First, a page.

The Washington County District Attorney declined to prosecute a Slinger homeowner who shot and killed a drunken young intruder who entered the enclosed porch of his home wearing dark clothing at 2 a.m. The young man had a blood alcohol concentration of .19 -- seriously inebriated -- and had just left an underage drinking party.
The shooting and the District Attorney's decision not to prosecute the homeowner brought about a hue and cry over Wisconsin's "Castle Doctrine" -- a legislative expansion over the privilege to use deadly force. Over the past week I've read comments from those who blame the homeowner and the law.
I blame the intruder. The prosecutor made the right call.
First, it's unfortunate that this young man died. But who put him in harm's way? It was his own conduct that did him in -- a fact sorely missed by those who seek to defend him and attack the new law. What was the homeowner to do? Wait until the intruder got inside? Wait for the police who, when seconds count, often take minutes to get there?
This young man chose to go to an underage drinking party. He chose to get drunk. He not only broke the law but also chose to assume the risks associated with it. The homeowner wasn't required to engage the intruder in a 2 a.m. debate over what his intentions were at the time.
I understand the homeowner's dilemma. Recently a young man with a criminal past stole a vehicle and, when spotted by a sheriff's deputy, turned around and got into a chase that ended literally in front of my home when the thief bailed out of the moving stolen vehicle, which crashed against a tree, and ran away with the lone deputy in foot pursuit.
The chase went past our bedroom window -- my wife could hear the commotion -- and when I called the police for help for the deputy, who was on a dark and isolated street, I literally was put "on hold" for a minute. When I went outside to help there was now dead silence and it took several minutes for the furst backup officers to arrive on the scene.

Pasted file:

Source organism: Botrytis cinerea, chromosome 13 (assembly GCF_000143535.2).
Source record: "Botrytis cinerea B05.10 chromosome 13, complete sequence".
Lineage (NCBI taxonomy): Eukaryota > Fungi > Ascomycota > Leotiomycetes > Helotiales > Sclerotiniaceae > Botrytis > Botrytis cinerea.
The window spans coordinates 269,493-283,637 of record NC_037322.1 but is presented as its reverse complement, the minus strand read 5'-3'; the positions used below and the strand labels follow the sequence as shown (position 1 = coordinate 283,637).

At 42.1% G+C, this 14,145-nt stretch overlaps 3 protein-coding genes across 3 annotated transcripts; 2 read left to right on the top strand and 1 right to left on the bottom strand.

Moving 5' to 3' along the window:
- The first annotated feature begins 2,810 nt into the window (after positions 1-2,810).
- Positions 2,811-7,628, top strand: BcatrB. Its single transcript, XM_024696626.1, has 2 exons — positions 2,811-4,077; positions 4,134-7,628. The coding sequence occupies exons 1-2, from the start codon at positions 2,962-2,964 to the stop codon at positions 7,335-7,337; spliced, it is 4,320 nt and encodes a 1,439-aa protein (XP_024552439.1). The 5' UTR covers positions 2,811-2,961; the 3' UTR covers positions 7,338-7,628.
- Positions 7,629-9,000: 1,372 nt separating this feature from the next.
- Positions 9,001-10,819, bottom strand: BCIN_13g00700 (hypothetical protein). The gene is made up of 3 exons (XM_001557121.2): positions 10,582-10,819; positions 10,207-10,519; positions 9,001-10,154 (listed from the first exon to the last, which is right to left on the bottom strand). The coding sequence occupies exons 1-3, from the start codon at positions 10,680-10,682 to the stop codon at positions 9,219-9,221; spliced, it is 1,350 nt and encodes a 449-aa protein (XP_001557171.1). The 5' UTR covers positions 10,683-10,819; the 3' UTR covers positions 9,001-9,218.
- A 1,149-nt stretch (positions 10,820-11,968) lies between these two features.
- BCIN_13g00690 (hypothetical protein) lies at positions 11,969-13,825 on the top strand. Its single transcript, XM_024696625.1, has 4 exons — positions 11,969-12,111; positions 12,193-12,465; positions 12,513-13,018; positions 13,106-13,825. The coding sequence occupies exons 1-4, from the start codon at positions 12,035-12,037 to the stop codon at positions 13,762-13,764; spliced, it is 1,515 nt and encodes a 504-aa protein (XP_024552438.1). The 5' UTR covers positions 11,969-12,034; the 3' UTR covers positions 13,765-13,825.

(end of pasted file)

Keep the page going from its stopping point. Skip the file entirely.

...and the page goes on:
Fortunately, the deputy caught the suspect and brought him back to the scene. But what if the thief did something to the deputy? What if he had broken into my home or endangered my family?
Those who want to engage in Monday morning quarterbacking of that armed homeowner have probably never been in or close to the situation he was in. It's easy to offer up theories and platitudes but reality isn't always so warm and fuzzy. Further, we simply cannot rely on the police to be everywhere whenever they are needed.
Law enforcement isn't just the responsibility of law enforcement officers. Everyone in Wisconsin has the right to make an arrest for a felony of misdemeanor breach of the peace (including drunken driving) in their presence. This is a shared responsibility (and, in fact, I have been teaching this aspect of Wisconsin law to our officers for the past few years). As much as I love our officers they can't do it all alone.
Would I have done exactly as the Slinger homeowner did? Maybe ... maybe not. But I wasn't there in his shoes at that precise moment. I have, however, had to evaluate whether the use of deadly force was justifiable.
For example, two armed robbers walked into a shop, having pulled their shirts up on the way in (not realizing they were already being video recorded, by the way). They charged the shopkeeper who pulled out his gun and shot one of them. The would-be robbers spun around and high-tailed it out of the store with the wounded one collapsing shortly thereafter.
The total time from when they pulled their shirts up, entered the store, charged the owner and left the store was less than four seconds. The shopkeeper had even less time to evaluate the threat, draw his weapon and use it.
Those who have the luxury of debate can ponder this for hours. The shopkeeper had a second or two at the most.
The Washington County District Attorney made the right call. Those who sympathize with the dead intruder should first ask who put him in that position and the answer is that he alone put himself in harm's way.